Personal website of
Daniel T. Johnson

Last updated 2022-Jan-03


A person smiling for the camera

Description automatically generated with medium confidenceThis is the 3rd generation of my personal website, driven by changes of Internet Service Providers. I have my own domain name, PERSJOHN, made up of the first four letters of both our surnames, Diane Persson and Daniel Johnson.


A picture is worth a thousand words, but digital images often chew up file size and bandwidth so I lean toward text for my website, so people can browse and decide whether to look at more before clicking the link.


My 2008 retirement road trip covering almost 80 days and 15,000 miles is here  (or just see the map of my travels), and as I’ve always loved maps here’s my population cartogram of Texas and a map of US population from the 2010 census with a page of details. Diane and I started a blog in 2010,, and went to teach English in China for two years, first at the Baotou Teachers’ College in Inner Mongolia, where the students asked how many countries I'd visited, and to help answer I made a map of all the places I've visited in my life, with color highlight for places I've lived. In 2012 we were at a different place in China, Qinzhou University on the south coast near the border with Vietnam. We returned to Houston in 2013 and spent the summer in Canada, with trips on "The Road Less Populated". In 2014 we spent a month in France and hiked the Cotswold Way in England. In 2015 I designed my golden logo to celebrate 50 years in science, and we rented a condo on Vancouver Island for three months in the summer and went on to buy a condo of our own in Victoria. In 2016 we were there for the whole summer, again in 2017 except a month in Europe, in 2018 after a month in China, and in 2019. Covid kept us in the US in 2020, but we took road trips and finally flew back to Victoria after summer was almost over, so we stayed into the New Year, 2022.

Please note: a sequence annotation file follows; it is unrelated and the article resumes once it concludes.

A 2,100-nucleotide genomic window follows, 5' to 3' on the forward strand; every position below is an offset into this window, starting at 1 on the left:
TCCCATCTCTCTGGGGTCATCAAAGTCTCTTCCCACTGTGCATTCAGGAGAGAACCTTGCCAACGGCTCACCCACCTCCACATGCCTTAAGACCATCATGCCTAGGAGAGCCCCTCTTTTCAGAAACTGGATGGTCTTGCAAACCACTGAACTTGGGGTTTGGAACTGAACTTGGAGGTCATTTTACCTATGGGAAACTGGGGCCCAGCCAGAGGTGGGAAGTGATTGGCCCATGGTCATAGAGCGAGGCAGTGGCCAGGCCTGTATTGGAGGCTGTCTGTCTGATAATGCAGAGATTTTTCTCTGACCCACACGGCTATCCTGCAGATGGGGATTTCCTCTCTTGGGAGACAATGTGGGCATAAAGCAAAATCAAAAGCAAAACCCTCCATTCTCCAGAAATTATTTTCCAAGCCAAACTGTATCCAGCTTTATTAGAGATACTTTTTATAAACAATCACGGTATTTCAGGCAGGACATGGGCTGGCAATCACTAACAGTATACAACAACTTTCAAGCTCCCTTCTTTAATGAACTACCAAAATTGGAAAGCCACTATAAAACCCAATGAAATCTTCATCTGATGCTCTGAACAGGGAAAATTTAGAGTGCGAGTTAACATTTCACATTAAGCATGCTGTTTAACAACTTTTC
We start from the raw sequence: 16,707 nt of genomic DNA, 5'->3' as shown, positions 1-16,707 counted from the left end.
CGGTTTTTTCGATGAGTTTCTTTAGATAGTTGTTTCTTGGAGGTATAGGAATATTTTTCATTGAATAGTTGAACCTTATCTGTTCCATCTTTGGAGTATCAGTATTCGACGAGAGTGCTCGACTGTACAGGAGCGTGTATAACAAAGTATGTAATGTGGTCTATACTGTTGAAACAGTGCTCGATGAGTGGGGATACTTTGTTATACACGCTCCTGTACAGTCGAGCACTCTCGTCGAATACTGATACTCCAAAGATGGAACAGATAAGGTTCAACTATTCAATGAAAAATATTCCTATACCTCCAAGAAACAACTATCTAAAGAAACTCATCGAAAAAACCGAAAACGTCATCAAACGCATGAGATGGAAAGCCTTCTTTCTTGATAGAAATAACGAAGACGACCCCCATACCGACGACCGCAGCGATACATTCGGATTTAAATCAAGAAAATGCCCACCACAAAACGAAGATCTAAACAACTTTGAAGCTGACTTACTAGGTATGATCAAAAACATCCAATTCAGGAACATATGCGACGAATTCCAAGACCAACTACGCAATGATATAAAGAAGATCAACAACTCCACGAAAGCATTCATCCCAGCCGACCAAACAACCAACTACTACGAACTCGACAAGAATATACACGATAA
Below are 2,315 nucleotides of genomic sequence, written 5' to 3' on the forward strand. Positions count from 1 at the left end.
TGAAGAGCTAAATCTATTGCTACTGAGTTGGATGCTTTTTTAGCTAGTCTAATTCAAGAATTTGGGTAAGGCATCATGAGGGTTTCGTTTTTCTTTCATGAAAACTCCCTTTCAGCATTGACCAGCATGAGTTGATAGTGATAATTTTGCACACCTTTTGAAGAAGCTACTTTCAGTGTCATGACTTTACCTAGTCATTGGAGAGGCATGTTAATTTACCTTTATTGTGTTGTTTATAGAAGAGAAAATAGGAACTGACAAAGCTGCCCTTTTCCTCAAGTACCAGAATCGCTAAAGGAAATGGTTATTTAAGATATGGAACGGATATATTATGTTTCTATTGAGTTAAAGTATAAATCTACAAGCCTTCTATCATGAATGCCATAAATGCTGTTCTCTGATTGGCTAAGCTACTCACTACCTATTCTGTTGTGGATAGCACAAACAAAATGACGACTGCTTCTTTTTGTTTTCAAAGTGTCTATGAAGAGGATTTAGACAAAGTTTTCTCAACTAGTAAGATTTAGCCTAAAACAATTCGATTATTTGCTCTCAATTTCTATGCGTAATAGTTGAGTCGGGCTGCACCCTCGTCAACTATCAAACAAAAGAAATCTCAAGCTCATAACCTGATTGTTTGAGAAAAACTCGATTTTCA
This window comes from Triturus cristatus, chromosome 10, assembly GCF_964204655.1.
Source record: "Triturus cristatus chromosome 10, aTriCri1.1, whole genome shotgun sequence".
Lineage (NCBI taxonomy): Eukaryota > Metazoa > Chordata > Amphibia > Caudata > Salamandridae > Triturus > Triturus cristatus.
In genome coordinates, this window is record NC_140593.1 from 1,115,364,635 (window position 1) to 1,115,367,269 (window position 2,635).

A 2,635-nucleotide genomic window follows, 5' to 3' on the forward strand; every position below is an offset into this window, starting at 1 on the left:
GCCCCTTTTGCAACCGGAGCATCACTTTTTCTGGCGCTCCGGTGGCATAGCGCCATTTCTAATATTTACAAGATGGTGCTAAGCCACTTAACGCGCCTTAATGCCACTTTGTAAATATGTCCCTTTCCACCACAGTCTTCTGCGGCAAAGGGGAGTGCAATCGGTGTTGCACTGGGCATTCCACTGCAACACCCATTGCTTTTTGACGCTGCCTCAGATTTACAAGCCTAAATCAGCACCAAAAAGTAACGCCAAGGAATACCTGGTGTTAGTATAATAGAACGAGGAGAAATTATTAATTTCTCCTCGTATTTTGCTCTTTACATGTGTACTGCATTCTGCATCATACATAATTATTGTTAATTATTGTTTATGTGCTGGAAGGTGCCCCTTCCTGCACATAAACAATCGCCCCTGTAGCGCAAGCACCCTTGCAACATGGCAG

My Science and Religion material was prepared for presentation at our church, Christ the King Lutheran Church. I first attended the annual conference of IRAS in 1999, and my reflections are here. Some of my musings include short essays on the Enigma of Time, on Emergence, on The Future of Religion, a review of Douglas Hofstadter’s book I Am a Strange Loop, on intellectual solvent, and my wish for Gigaworld. Since I work a lot with computers, I sometimes think software makes us stupid. But I also find beauty in technical work, and when a friend who teaches Art Appreciation to college freshmen asked for ideas, I suggested a STEAM prize.

Since we use this as our home page, some of our favorite links include search engines Google, Yahoo, PubMed, maps at Google Maps, social networking on Facebook, dictionary Merriam-Webster, encyclopedia Wikipedia, the New York Times, and Arts & Letters Daily. Find shopping at Amazon, travel at Travelocity; and radio at NPR. As well, we have a separate page of favorites.